How can someone fill a 64bit file system, Well a large company or government organization that stores all their persons files onto one file system. Or say a program that gives its logs in seporate files. Or say storing uncompiled movies frame by frame. Or having an archive of data spanning hundreds of years. Yes there are ways around it now. But sometimes have a file system that doesn't have those limits. Comes in handy, nor nessarly for not but to expend into the future.

  • by Anonymous Coward on Thursday September 16, 2004 @12:42PM (#10267616)
    People can visualize it. Billion is much more common than you think. 1 billion in hertz is 1 GHz. 1 Billion bytes in RAM is 1 Gigabyte.
  • by Jeff DeMaagd (2015) on Thursday September 16, 2004 @12:47PM (#10267677) Homepage Journal
    It would take over 500 years to fill a 64 bit filesystem written at 1GB/sec (and of course 500 years to read it back again).

    One product already can transfer a Terrabyte per second, so that would cut the transfer down to half a year. And I imagine that transfer rate would continue to increase.

    I don't see how one would necessarily argue against such a thing for products that will go for cluster and supercomputer use. I say might as well get the bugs out so when you can so that once the 65th bit is needed, the supercomputer suppliers are ready.

    http://www.sc-conference.org/sc2004/storcloud.ht ml
  • by pslam (97660) on Thursday September 16, 2004 @12:54PM (#10267764) Homepage Journal
    Yeah, its probably marketing hype now, but in 5 years, what about 10? Just because we can't do it now doesn't mean that we should stop progress.

    No, precisely because we can't do it now, and for the very predictable future, we shouldn't be wasting all that disk space, access and CPU time for a boundary that no production system is likely to ever reach before they get upgraded. That's just practicality.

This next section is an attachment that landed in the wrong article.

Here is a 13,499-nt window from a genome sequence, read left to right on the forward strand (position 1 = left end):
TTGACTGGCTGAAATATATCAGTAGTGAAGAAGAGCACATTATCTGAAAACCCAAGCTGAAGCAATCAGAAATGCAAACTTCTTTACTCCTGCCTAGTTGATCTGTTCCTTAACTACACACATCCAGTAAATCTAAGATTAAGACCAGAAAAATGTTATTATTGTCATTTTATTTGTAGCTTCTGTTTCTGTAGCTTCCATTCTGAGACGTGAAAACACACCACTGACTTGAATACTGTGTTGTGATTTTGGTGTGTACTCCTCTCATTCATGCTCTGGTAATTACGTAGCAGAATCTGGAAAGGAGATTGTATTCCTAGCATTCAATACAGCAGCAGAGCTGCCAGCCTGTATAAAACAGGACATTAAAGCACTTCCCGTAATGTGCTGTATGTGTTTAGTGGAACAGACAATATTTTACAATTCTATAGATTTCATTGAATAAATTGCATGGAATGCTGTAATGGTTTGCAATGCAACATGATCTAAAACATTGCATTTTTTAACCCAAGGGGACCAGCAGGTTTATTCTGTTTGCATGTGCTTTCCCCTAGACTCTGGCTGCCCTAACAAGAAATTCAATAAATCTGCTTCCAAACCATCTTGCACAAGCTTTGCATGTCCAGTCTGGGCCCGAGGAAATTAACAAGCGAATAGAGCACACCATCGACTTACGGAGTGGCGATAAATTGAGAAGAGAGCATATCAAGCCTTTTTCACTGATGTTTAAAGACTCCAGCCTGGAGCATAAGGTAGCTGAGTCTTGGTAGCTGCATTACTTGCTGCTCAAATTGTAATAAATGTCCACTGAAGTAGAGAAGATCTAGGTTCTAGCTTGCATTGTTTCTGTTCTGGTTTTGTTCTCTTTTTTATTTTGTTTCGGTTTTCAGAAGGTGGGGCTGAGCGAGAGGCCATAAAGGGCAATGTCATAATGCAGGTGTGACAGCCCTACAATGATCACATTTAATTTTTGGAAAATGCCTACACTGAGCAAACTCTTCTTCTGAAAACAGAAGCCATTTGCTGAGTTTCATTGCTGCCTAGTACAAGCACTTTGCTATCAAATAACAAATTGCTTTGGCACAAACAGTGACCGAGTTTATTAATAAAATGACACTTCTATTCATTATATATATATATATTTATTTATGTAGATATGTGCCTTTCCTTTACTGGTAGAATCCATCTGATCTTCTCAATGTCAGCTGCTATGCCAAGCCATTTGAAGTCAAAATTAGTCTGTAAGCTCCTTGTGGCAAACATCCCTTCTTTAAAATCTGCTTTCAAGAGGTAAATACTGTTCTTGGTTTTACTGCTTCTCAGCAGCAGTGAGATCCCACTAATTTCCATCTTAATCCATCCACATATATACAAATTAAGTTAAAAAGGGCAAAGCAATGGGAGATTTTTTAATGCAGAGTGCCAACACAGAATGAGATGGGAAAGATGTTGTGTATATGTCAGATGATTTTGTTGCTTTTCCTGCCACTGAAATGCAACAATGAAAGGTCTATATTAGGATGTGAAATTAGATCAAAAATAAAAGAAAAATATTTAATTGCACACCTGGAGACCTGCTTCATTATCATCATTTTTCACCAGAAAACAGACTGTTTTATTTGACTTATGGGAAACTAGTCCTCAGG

Seagate apparently sold 18.3 million desktop drives last year. Assuming they're all about 120GB (which is generous of me), that would be about 17.6*10^18 bits. Guess what, that's 2^64 bits. Yes, you would have to buy every single desktop hard drive Seagate shipped in the last year to have the capacity to fill a 64 bit filesystem. And find space for 18 million drives. And a power station to deliver the several hundred megawatts you'd need.

    Even at 2 times drive capacity growth per year that's still a ridiculously unattainable figure. In 14 years time you'd only need to buy 1000 drives (which are now 2000TB each). But 14 years is a geological time scale when it comes to computers. You'd have wasted 14 years of CPU time and disk space devoted to those extra 64 bits.

    If you still think 64 bits isn't enough, how about 96 bits? It would take 46 years before hard disks were big and cheap enough so you could fill the filesystem by buying 1000 of them. But no, they chose 128 bits because it sounded good.

  • by jfinke (68409) on Thursday September 16, 2004 @01:13PM (#10267996) Homepage
    I have always maintained that the only reason Veritas exists is to make up for shortcomings in Sun's volume management and file systems.

    IBM has had a LVM since the early to mid 90s.

    Linux has one now.

    If Sun had bothered to keep up the Jones on these little things, Veritas could possible have never become what they are.

    Last I heard, they were going to start offering VXVM and VVM on AIX. My AIX admins did not care. They figured why would they spend the money for the product when they already have a usable system that is supported by the OEM.

  • Re:Out of letters. (Score:3, Insightful)

    by drinkypoo (153816) <martin.espinoza@gmail.com> on Thursday September 16, 2004 @01:15PM (#10268025) Homepage Journal
    To those who don't know, no amount of explanation can make a joke funny. In fact, if you have to explain the joke, it's pretty much guaranteed not to be funny. I found it kind of amusing - I didn't know that [ was the next character but I was able to guess that it was simply by what was said. Consequently, I found it amusing. The response from someone who doesn't think about that stuff is going to be similar to "Ah. That's funny." Followed by a shaking of the head as they walk off toward the water cooler to tell everyone what an insufferable nerd you are.
  • Re:Hmf. (Score:3, Insightful)

    by PaSTE (88128) <paste@@@mps...ohio-state...edu> on Thursday September 16, 2004 @01:53PM (#10268541) Homepage
    Let's do the math, shall we?